There are a number of large environmental mitigation programs in place across the basin: namely, the Upper Colorado River Endangered Fish Recovery Program and the San Juan River Basin Recovery Implementation Program in the basin’s headwaters; the Glen Canyon Dam Adaptive Management Program focused on the Grand Canyon segment of the river; the Lower Colorado Multi‐Species Conservation Program focused on the highly altered segment between Hoover Dam and Yuma; and the Minute 319 binational planning and monitoring effort concerned with the dewatered delta that is primarily in Mexico. All of these environmental programs provide value in protecting specific native species, protecting native ecosystems, creating novel ecosystem mixes of native and nonnative species, or rehabilitating valued river landscapes within each program’s specific geographic area. These programs are, nevertheless, an incomplete patchwork of largely uncoordinated efforts, existing in some cases to facilitate compliance with environmental laws that might otherwise constrain users from withdrawing additional water from the river system.1 Comprehensive restoration of the entire river network requires cultivation of a basin‐scale vision and strategy for environmental management integrated within emerging strategies concerning water allocation and hydropower production.

The Colorado River Basin is divided into upper and lower portions. It provides water to the Colorado River, a water source that serves 40 million people over seven states in the southwestern United States. Colorado River Commission of Nevada
The Colorado River Basin is divided into upper and lower portions. It provides water to the Colorado River, a water source that serves 40 million people over seven states in the southwestern United States. Colorado River Commission of Nevada

#COWaterPlan: “We’re recognizing now…that recreation and river health is one of our primary values” — Nathan Fey

From the Public News Service – CO (Eric Galatas):

Conservation groups are gearing up to make sure their voices are heard as Colorado’s Water Plan heads into the implementation phase in the new year.

Nathan Fey, Colorado stewardship director for American Whitewater, said the last 100 years of water development have been focused on meeting demands at the tap along the Front Range and for agriculture, but added that he’s encouraged the state is embracing new priorities.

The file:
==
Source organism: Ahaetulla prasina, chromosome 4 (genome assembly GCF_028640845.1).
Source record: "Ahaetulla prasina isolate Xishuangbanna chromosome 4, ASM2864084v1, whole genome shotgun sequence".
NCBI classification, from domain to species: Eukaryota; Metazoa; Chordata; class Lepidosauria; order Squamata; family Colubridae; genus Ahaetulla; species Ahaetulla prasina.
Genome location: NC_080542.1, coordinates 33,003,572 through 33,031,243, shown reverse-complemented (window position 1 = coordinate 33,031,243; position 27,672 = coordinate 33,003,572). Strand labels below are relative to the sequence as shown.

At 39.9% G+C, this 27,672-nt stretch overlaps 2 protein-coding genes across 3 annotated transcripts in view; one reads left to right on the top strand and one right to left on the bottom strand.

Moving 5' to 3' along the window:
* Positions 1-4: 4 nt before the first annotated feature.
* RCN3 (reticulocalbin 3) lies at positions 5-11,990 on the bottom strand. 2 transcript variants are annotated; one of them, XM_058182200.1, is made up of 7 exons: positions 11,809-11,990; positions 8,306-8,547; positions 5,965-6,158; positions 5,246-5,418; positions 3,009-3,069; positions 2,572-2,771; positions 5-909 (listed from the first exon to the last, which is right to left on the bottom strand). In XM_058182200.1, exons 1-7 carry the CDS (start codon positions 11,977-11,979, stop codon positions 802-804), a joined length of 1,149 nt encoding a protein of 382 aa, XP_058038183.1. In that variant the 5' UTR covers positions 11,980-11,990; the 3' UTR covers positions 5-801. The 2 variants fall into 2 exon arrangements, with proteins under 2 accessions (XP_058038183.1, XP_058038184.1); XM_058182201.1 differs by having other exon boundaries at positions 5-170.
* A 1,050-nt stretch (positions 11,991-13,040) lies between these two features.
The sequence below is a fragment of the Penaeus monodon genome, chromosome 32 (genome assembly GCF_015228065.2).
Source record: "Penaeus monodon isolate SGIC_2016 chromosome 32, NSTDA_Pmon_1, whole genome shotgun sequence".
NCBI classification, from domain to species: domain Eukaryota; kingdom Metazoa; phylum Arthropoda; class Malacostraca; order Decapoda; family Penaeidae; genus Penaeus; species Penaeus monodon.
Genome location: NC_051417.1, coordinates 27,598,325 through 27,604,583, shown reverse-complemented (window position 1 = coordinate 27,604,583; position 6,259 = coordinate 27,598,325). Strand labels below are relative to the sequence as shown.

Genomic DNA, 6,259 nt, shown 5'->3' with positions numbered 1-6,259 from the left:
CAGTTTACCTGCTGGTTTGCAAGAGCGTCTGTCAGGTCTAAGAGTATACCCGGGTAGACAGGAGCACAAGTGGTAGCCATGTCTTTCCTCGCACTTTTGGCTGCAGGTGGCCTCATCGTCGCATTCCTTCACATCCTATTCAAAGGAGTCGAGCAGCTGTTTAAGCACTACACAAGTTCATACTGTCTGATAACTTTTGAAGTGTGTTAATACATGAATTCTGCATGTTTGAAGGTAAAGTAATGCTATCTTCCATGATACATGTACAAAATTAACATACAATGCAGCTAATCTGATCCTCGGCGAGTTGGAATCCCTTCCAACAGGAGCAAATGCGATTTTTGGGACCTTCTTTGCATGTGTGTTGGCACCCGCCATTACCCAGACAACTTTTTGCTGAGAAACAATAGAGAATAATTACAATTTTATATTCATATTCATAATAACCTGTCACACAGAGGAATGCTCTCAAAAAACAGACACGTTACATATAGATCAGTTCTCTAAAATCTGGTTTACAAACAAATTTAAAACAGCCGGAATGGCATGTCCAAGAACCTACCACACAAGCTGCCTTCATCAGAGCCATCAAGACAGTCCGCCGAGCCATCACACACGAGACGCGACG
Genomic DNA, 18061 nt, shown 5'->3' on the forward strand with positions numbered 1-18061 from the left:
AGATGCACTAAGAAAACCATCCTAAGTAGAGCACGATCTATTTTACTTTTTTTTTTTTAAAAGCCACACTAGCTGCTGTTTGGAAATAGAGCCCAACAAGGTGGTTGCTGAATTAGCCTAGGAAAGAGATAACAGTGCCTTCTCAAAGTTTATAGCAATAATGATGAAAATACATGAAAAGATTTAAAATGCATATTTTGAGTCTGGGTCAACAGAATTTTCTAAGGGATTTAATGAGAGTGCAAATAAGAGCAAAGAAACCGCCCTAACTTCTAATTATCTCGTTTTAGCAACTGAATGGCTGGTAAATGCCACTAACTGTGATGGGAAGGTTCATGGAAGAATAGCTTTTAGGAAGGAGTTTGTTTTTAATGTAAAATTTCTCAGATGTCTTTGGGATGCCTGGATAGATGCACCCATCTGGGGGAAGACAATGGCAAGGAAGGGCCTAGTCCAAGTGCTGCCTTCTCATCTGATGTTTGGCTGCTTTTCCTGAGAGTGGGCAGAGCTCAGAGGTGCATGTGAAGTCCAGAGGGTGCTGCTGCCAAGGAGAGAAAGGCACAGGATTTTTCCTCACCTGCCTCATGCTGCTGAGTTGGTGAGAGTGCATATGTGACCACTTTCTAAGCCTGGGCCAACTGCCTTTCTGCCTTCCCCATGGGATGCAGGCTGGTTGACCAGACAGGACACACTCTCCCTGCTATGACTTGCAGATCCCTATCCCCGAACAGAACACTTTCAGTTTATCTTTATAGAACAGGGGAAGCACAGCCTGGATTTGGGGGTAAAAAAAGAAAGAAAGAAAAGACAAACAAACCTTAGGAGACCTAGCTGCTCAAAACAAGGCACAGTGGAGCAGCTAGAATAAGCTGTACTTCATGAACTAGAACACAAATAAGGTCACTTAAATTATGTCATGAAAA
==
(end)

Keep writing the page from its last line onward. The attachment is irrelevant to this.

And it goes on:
“We’re recognizing now, for the first time in Colorado, that recreation and river health is one of our primary values,” he said. “This plan has called out kind of a new ethic, and that is: we’ve got to protect our rivers. Because it supports this very robust recreation industry.”

Fey said river recreation in Colorado pumps $29 billion into the state’s economy, and the Colorado River basin accounts for $9 billion alone. He said people who care about rivers shouldn’t just leave the plan’s rollout to the state and utility companies, adding that American Whitewater will urge its members to join upcoming roundtables to make sure the plan’s stream and headwater protections go into effect.

Colorado’s Water Conservation Board projects that the state’s population, which surpassed 5 million people in 2008, will reach 10 million by 2050 – and most growth will occur in cities on the Front Range.

Fey said it’s important for residents to know that water used for golf courses, lawns and showers comes from the Western Slope. Conservation efforts, which feature prominently in the water plan, will be critical for its success, he said.

“We need to conserve water to support what we like today, to make sure that it sticks around into the future,” he said. “The more water we conserve now, the less it means we have to take water from somewhere else in the future – whether it’s out of the river or it’s from our food producers.”

If the collaboration, flexibility and innovation that helped produce the plan is carried forward into implementation, Fey said, he’s confident Colorado’s homes, agriculture and the birds and wildlife that depend upon healthy rivers for survival can all get the water they need. The water plan is online at http://coloradowaterplan.com.

Interior Department Announces Initiative to Spur Innovation & Investments that Support Water, Conservation Solutions

Here’s the release from the US Department of the Interior (Jessica Kershaw):